printing  or logging error messages. See syslog(2) for more info
  on the different loglevels.  Messages  with  a  higher  priority
  than  console_loglevel will be printed to the console.  Messages
  without an explicit  priority  will  be  printed  with  priority
  default_message_level.   minimum_console_loglevel is the minimum
  (highest)  value  to  which   console_loglevel   can   be   set.
  default_console_loglevel   is   the   default   value  for  con-

That's pretty awful, I think. For one thing, it refers to "minimum_console_level" in the first sentence and "minimum_console_loglevel" later. It does the same renaming of "default_message_loglevel". Well, you can probably get by that. But from that paragraph, what do you suppose the difference is between console_loglevel and default_console_loglevel? A /proc/sys/kernel/printk might contain:

6       4       1       7

Did that help your understanding? Probably not. And what is the point of minimum_console_loglevel? Well, one thing to be aware of is that the syslog call can change the default log level, and can reset it to the default as read from this file. But it can't set it lower that minimum_console_loglevel.

So what does that "6 4 1 7" actually mean? Well, with that setting, kernel printk messages with a priority above debug would appear on the console. If you look at sylog(2) as you are advised, you'll find the levels defined as :

       #define KERN_EMERG    "<0>"  /* system is unusable               */
       #define KERN_ALERT    "<1>"  /* action must be taken immediately */
       #define KERN_CRIT     "<2>"  /* critical conditions              */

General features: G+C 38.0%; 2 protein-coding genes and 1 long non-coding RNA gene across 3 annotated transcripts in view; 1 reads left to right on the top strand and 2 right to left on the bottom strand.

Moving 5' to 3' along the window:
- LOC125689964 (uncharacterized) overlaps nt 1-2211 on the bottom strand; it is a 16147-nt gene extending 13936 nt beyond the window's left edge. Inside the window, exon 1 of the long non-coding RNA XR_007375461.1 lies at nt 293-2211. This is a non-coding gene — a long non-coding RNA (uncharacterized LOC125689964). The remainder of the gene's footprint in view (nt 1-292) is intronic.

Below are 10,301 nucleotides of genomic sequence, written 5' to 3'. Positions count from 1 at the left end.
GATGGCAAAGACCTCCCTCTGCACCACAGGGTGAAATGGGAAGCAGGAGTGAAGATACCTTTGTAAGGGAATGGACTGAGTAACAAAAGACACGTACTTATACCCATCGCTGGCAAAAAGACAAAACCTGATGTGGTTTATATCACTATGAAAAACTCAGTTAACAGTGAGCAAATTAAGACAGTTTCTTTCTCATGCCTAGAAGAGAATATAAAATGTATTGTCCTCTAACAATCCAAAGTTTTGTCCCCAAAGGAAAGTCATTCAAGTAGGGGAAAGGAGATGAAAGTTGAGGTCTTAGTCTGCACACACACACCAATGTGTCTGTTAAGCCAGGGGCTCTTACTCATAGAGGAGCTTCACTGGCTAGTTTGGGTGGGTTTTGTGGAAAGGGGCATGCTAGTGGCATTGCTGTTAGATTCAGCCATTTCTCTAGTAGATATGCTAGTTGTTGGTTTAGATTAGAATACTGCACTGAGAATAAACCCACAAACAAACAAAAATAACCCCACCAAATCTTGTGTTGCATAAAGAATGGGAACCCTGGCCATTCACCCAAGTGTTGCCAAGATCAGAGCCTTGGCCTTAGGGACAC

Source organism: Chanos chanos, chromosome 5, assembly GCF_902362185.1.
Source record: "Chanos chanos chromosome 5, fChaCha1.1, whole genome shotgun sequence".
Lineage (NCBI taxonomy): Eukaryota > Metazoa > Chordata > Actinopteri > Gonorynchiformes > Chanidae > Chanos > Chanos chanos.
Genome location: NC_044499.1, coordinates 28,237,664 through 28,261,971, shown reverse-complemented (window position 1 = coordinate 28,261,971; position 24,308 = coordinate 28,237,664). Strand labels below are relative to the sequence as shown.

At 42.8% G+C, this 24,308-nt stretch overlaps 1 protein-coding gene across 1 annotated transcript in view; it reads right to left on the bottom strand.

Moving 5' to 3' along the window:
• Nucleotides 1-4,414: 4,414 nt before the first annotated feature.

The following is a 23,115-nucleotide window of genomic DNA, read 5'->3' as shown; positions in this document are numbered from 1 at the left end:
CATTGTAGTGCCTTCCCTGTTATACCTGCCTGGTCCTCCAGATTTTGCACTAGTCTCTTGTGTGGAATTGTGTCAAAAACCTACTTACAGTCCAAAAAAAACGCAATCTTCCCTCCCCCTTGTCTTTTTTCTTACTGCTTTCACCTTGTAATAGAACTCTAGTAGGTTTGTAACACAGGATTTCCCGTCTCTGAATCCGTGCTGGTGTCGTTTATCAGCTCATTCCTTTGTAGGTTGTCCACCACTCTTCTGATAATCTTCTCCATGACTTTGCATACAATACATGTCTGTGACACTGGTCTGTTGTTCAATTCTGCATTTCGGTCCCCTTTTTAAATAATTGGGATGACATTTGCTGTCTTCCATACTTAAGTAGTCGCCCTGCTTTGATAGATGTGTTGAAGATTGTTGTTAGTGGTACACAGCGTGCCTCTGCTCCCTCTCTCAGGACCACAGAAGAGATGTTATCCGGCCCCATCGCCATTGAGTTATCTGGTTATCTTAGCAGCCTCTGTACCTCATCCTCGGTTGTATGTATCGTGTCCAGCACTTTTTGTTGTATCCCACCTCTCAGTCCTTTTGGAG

#define KERN_ERR      "<3>"  /* error conditions                 */
       #define KERN_WARNING  "<4>"  /* warning conditions               */
       #define KERN_NOTICE   "<5>"  /* normal but significant condition */
       #define KERN_INFO     "<6>"  /* informational                    */
       #define KERN_DEBUG    "<7>"  /* debug-level messages             */

To get less, set the console_loglevel lower, for more set it higher (though anything above 8 is pointless). Remember: this is for kernel logging, not application logging.

See also Logger

Accepting logging from other hosts

SCO 5.0.6 syslogd added a "-r" flag - without it, it will not accept logging from other hosts.

On Ubuntu Linux, I had to uncomment these lines in /etc/rsyslog.conf:

$ModLoad imudp
/etc/rsyslog.conf:$UDPServerRun 514

and restart the syslog server.

/etc/init.d/rsyslog restart

Even Windows can write to a syslog server ..

Got something to add? Send me email.

(OLDER)    <- More Stuff -> (NEWER)    (NEWEST)   

Printer Friendly Version

-> -> Configuring Sylog Loglevel

Increase ad revenue 50-250% with Ezoic

More Articles by

Find me on Google+

© Tony Lawrence

Kerio Samepage

Have you tried Searching this site?

Support Rates

This is a Unix/Linux resource website. It contains technical articles about Unix, Linux and general computing related subjects, opinion, news, help files, how-to's, tutorials and more.

Contact us

That's the thing about people who think they hate computers. What they really hate is lousy programmers. (Larry Niven)

This post tagged: